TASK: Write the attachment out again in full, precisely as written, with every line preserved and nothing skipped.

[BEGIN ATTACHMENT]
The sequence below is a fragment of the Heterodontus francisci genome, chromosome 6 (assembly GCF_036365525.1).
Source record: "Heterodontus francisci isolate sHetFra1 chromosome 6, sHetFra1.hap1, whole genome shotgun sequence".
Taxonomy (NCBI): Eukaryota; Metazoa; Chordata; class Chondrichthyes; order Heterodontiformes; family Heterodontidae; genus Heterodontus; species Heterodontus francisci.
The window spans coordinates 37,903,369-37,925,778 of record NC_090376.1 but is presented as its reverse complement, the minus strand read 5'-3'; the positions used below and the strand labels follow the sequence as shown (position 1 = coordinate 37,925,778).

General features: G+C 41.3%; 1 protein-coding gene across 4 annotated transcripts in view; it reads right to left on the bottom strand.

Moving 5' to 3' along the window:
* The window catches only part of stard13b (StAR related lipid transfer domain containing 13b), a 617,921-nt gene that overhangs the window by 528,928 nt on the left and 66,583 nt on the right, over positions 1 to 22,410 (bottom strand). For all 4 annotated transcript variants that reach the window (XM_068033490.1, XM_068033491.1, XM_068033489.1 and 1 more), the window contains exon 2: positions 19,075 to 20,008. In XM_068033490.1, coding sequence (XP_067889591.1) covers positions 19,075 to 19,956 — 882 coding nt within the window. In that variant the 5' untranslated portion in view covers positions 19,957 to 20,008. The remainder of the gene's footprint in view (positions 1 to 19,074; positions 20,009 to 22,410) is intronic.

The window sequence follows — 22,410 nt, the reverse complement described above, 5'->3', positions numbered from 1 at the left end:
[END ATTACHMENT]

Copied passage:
The sequence below is a fragment of the Heterodontus francisci genome, chromosome 6 (assembly GCF_036365525.1).
Source record: "Heterodontus francisci isolate sHetFra1 chromosome 6, sHetFra1.hap1, whole genome shotgun sequence".
Taxonomy (NCBI): Eukaryota; Metazoa; Chordata; class Chondrichthyes; order Heterodontiformes; family Heterodontidae; genus Heterodontus; species Heterodontus francisci.
The window spans coordinates 37,903,369-37,925,778 of record NC_090376.1 but is presented as its reverse complement, the minus strand read 5'-3'; the positions used below and the strand labels follow the sequence as shown (position 1 = coordinate 37,925,778).

General features: G+C 41.3%; 1 protein-coding gene across 4 annotated transcripts in view; it reads right to left on the bottom strand.

Moving 5' to 3' along the window:
* The window catches only part of stard13b (StAR related lipid transfer domain containing 13b), a 617,921-nt gene that overhangs the window by 528,928 nt on the left and 66,583 nt on the right, over positions 1 to 22,410 (bottom strand). For all 4 annotated transcript variants that reach the window (XM_068033490.1, XM_068033491.1, XM_068033489.1 and 1 more), the window contains exon 2: positions 19,075 to 20,008. In XM_068033490.1, coding sequence (XP_067889591.1) covers positions 19,075 to 19,956 — 882 coding nt within the window. In that variant the 5' untranslated portion in view covers positions 19,957 to 20,008. The remainder of the gene's footprint in view (positions 1 to 19,074; positions 20,009 to 22,410) is intronic.

The window sequence follows — 22,410 nt, the reverse complement described above, 5'->3', positions numbered from 1 at the left end: